RFA tackles E15 volatility concerns

By | April 15, 2010
News release posted May 17, 2010

Washington - Ahead of the U.S. EPA decision on approving the use of ethanol blends up to 15 percent (E15), the Renewable Fuels Association urged EPA Administrator Lisa Jackson to approve a volatility tolerance of 1 pound per square inch (psi) for Reid Vapor Pressure standards. Currently, such a waiver exists only for fuels blended with up to 10 percent ethanol.

Reid Vapor Pressure (RVP) refers to the volatility of fuel, specifically addressing evaporative emissions. Extending the 1 psi volatility waiver to E15 would ensure fuel suppliers have the necessary gasoline blendstock with which to blend up to 15 percent ethanol.

Writing to Adminstrator Jackson on May 14, RFA President and CEO Bob Dinneen stated:

"Currently, [a 1 psi RVP] volatility tolerance is only allowed for ethanol blends up to 10 percent. If the EPA does not extend the volatility tolerance to ethanol blends up to 15 percent, gasoline marketers may not be able to secure appropriate blendstock, particularly if their only source of supply is major integrated oil companies that may see a competitive advantage to denying them the specially-tailored fuel. We strongly urge the Agency to extend the 1 psi volatility waiver to E15."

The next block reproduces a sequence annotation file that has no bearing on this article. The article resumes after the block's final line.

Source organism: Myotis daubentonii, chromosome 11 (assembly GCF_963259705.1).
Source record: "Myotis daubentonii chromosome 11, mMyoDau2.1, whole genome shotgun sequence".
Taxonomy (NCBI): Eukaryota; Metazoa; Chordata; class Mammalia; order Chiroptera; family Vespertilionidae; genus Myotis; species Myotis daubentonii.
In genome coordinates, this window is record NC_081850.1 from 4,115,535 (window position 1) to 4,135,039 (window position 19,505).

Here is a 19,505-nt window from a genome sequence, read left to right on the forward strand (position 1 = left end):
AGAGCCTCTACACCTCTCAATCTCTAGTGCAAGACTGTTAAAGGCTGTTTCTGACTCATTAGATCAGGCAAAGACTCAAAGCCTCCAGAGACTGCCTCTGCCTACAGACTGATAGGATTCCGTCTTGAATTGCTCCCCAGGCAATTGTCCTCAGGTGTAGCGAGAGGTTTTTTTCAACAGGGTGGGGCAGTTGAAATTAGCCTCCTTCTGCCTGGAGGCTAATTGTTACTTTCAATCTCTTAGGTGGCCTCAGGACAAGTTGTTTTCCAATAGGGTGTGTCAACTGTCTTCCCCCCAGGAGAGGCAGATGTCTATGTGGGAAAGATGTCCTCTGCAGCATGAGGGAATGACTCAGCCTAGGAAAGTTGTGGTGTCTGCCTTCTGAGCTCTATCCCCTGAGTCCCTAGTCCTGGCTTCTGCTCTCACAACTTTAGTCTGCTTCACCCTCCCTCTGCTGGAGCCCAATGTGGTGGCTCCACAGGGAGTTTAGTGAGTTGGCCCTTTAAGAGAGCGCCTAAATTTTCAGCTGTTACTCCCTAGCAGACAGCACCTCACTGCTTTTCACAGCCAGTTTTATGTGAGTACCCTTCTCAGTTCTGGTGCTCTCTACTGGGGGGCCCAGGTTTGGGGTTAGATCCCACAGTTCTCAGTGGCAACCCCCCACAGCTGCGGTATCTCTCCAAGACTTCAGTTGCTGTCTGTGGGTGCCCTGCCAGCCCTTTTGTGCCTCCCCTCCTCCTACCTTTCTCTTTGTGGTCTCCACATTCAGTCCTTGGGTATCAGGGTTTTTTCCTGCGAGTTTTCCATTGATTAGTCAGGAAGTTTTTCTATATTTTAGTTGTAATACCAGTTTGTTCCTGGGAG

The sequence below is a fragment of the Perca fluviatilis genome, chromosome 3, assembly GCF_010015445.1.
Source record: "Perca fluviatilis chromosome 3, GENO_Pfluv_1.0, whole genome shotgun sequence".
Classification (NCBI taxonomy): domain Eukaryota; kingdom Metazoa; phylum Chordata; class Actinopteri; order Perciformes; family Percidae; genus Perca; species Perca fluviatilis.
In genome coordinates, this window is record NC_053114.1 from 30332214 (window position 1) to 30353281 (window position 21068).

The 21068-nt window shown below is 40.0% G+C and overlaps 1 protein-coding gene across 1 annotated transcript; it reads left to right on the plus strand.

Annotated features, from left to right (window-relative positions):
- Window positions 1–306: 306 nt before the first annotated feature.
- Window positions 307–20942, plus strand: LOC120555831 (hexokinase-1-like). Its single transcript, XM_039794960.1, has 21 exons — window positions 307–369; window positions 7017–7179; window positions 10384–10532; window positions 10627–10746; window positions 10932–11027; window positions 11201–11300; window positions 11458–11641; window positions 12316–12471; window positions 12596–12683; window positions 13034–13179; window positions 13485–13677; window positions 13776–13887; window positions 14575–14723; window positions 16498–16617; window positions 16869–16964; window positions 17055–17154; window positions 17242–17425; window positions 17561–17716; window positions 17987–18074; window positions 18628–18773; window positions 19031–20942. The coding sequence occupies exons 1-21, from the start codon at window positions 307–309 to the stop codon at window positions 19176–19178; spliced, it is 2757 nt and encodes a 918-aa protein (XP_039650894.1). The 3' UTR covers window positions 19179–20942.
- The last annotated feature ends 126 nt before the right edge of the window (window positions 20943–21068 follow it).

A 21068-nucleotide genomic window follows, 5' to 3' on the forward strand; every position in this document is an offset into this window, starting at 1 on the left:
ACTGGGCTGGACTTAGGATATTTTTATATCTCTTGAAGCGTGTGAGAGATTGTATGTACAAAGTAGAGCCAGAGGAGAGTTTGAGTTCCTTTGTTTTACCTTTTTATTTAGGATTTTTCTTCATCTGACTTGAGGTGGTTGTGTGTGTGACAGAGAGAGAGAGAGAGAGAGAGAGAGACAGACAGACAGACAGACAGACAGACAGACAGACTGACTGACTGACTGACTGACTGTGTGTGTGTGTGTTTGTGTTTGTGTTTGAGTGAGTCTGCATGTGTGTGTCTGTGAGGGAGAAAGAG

Dinneen noted that ample scientific evidence supports EPA extending such a waiver. Increased ethanol content in gasoline reduces carbon monoxide (CO) emissions, a leading precursor to smog formation. Such reductions far outweigh any possible increases in evaporative emissions resulting from increased ethanol content.
Should EPA fail to grant the waiver, Dinneen suggested that EPA "should in the alternative conduct a rulemaking under Section 211(h) of the Act to address the volatility of blendstocks." Such a rule, Dinnen wrote, "would provide that all gasoline blendstock be limited in RVP sufficient to allow for blending with 15 percent ethanol while still achieving the regulatory RVP limits for fuel (E15) sold at the pump. In so doing, the EPA can ensure that a viable blendstock of E15 gasoline will be available and can maintain consistency with the RVP limits in the Act."

Dinneen concluded, "Given the benefits of ethanol from an air quality perspective and in light of Congress' dictates in the RFS to reduce dependence on oil and expand renewable fuels, it is important for the Agency to take the regulatory action necessary to allow for higher ethanol blends to reach the marketplace."